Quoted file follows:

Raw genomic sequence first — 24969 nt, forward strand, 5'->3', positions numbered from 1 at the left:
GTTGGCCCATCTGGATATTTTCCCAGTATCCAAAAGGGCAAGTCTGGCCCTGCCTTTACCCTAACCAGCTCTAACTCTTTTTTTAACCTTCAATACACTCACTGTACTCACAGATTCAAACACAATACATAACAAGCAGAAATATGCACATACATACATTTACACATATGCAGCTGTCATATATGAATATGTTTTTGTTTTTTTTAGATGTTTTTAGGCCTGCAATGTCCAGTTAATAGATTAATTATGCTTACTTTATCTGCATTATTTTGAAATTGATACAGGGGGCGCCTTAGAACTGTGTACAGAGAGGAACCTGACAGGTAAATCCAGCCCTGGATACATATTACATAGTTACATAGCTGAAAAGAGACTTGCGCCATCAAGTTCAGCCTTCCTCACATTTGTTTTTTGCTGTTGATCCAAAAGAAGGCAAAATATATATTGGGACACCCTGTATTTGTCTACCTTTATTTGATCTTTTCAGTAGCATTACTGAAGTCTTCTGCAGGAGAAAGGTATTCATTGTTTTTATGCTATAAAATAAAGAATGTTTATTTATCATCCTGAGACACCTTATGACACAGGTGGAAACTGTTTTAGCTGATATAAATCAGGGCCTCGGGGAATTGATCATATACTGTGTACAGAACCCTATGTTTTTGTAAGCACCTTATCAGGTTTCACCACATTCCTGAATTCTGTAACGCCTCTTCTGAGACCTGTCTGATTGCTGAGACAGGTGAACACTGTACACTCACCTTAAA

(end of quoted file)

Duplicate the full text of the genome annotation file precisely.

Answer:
Raw genomic sequence first — 24969 nt, forward strand, 5'->3', positions numbered from 1 at the left:
GTTGGCCCATCTGGATATTTTCCCAGTATCCAAAAGGGCAAGTCTGGCCCTGCCTTTACCCTAACCAGCTCTAACTCTTTTTTTAACCTTCAATACACTCACTGTACTCACAGATTCAAACACAATACATAACAAGCAGAAATATGCACATACATACATTTACACATATGCAGCTGTCATATATGAATATGTTTTTGTTTTTTTTAGATGTTTTTAGGCCTGCAATGTCCAGTTAATAGATTAATTATGCTTACTTTATCTGCATTATTTTGAAATTGATACAGGGGGCGCCTTAGAACTGTGTACAGAGAGGAACCTGACAGGTAAATCCAGCCCTGGATACATATTACATAGTTACATAGCTGAAAAGAGACTTGCGCCATCAAGTTCAGCCTTCCTCACATTTGTTTTTTGCTGTTGATCCAAAAGAAGGCAAAATATATATTGGGACACCCTGTATTTGTCTACCTTTATTTGATCTTTTCAGTAGCATTACTGAAGTCTTCTGCAGGAGAAAGGTATTCATTGTTTTTATGCTATAAAATAAAGAATGTTTATTTATCATCCTGAGACACCTTATGACACAGGTGGAAACTGTTTTAGCTGATATAAATCAGGGCCTCGGGGAATTGATCATATACTGTGTACAGAACCCTATGTTTTTGTAAGCACCTTATCAGGTTTCACCACATTCCTGAATTCTGTAACGCCTCTTCTGAGACCTGTCTGATTGCTGAGACAGGTGAACACTGTACACTCACCTTAAA